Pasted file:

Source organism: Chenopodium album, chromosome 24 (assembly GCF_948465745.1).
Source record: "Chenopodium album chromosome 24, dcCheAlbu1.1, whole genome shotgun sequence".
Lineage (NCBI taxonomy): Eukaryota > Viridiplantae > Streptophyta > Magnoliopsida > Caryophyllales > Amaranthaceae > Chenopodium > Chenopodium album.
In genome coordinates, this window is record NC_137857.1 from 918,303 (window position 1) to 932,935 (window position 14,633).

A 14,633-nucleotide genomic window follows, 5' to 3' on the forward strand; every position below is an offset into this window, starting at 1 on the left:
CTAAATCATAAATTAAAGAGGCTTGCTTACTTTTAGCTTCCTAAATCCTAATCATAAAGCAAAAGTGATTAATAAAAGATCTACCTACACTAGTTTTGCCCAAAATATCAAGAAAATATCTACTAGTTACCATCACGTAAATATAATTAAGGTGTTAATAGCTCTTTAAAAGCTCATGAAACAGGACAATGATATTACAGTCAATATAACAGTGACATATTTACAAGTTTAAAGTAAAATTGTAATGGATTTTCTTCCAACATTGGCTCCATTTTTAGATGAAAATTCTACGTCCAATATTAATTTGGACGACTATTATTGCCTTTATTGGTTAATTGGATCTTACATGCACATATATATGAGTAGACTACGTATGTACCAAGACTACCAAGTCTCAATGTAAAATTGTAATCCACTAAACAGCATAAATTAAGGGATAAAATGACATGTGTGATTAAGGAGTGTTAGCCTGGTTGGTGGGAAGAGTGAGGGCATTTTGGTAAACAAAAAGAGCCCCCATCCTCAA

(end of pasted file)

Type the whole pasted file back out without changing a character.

Source organism: Chenopodium album, chromosome 24 (assembly GCF_948465745.1).
Source record: "Chenopodium album chromosome 24, dcCheAlbu1.1, whole genome shotgun sequence".
Lineage (NCBI taxonomy): Eukaryota > Viridiplantae > Streptophyta > Magnoliopsida > Caryophyllales > Amaranthaceae > Chenopodium > Chenopodium album.
In genome coordinates, this window is record NC_137857.1 from 918,303 (window position 1) to 932,935 (window position 14,633).

A 14,633-nucleotide genomic window follows, 5' to 3' on the forward strand; every position below is an offset into this window, starting at 1 on the left:
CTAAATCATAAATTAAAGAGGCTTGCTTACTTTTAGCTTCCTAAATCCTAATCATAAAGCAAAAGTGATTAATAAAAGATCTACCTACACTAGTTTTGCCCAAAATATCAAGAAAATATCTACTAGTTACCATCACGTAAATATAATTAAGGTGTTAATAGCTCTTTAAAAGCTCATGAAACAGGACAATGATATTACAGTCAATATAACAGTGACATATTTACAAGTTTAAAGTAAAATTGTAATGGATTTTCTTCCAACATTGGCTCCATTTTTAGATGAAAATTCTACGTCCAATATTAATTTGGACGACTATTATTGCCTTTATTGGTTAATTGGATCTTACATGCACATATATATGAGTAGACTACGTATGTACCAAGACTACCAAGTCTCAATGTAAAATTGTAATCCACTAAACAGCATAAATTAAGGGATAAAATGACATGTGTGATTAAGGAGTGTTAGCCTGGTTGGTGGGAAGAGTGAGGGCATTTTGGTAAACAAAAAGAGCCCCCATCCTCAA